Friday, September 25, 2015

Joseph Cornell: glow in the dark

A few weeks ago I took a close friend to the Joseph Cornell exhibition at the Royal Academy to celebrate my birthday. She knew of his work, and that he was my favourite artist. We took a few hours to get through everything - I couldn't help pointing out extra facts about my favourite works, and getting excited about hearing Cornell's own voice on the audio commentary. As we were leaving my friend said, 'You know, I can see why you like him. So many things in there reminded me of you.'

Royal Academy of Arts
Exhibition handout

When I was a child my mother bought me a glow-in-the-dark book of the night sky. It had the constellations picked out in phosphorescent paint, hidden in beautiful line drawings of nymphs and mythical animals. When you took it outside the illustrations disappeared and only the stars were left.

Untitled (Sagittarius, Scorpio, and Lupus Constellations), c.1934
by Joseph Cornell

Like any kid, I liked things that glowed in the dark. It's no mystery: something small and bright to focus on when the darkness seems thick and oppressive. Unlike the stars, the glow fades gradually, unless you shine something on it to make it 'live' again. It's like a fantasy of stars instead of the stars themselves.

Untitled (Tamara Toumanova), c.1940

But I also liked the illustrations and stories behind the stars. That glow-in-the-dark book was not the night sky; it was a whole different thing, a man-made fantasy of a place only looked at and never visited.

Palace, 1943.

Cornell's influence continues today: Nick Bantock, creator of the fantastic Griffin and Sabine books; Dave McKean, comic book illustrator, and several other artists I love have paid tribute to him. He was a contemporary and acquaintance of Marcel Duchamp, Salvador Dali (who famously claimed that Cornell had stolen the idea for a short film 'from his subconscious'), Mark Rothko, and Andy Warhol, among other figures of American modernism.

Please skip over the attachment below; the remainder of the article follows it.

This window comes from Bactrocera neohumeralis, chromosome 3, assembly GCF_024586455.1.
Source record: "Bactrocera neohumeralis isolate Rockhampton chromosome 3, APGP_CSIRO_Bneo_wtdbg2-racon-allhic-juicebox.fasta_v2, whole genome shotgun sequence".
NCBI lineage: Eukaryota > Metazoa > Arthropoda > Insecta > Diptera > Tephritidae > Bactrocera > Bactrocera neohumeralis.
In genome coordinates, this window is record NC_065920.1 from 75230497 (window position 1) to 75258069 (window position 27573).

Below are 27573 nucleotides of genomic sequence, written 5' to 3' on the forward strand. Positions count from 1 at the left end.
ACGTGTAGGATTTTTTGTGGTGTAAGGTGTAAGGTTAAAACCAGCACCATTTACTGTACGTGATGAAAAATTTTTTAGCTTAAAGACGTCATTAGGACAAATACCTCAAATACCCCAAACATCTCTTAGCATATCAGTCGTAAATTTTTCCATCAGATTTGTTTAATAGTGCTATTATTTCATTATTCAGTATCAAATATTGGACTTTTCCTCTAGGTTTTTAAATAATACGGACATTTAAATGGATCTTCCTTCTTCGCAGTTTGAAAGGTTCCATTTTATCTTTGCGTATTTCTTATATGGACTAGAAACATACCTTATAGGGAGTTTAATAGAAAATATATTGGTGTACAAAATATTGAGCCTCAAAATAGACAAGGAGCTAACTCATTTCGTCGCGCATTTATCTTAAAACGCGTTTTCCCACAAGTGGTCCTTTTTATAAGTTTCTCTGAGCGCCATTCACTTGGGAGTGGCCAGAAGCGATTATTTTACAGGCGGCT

Pharmacy, 1943.

For all his talent and fame, Cornell was an intensely lonely man; endlessly creating fantasy versions of places he never visited, yearning after women but unable to sustain relationships with them; surrounding himself with cultured and talented friends but preferring written letters to prolonged interaction. He felt deeply, but could never quite manage to reach out. At the end of his life he said to his sister, 'I wish I hadn't been so reserved.'

Joseph Cornell, 1933
Photograph by Lee Miller

This isolated man was able to create entire fantasy kingdoms and imaginary personas that reached the hearts of thousands of people. Awkward and lonely in life, he made art that struck a chord deep within successive generations. Joseph Cornell's art shone out through his troubled life and introverted personality, and to his admirers, his glow-in-the-dark stars are as beautiful as the real ones.

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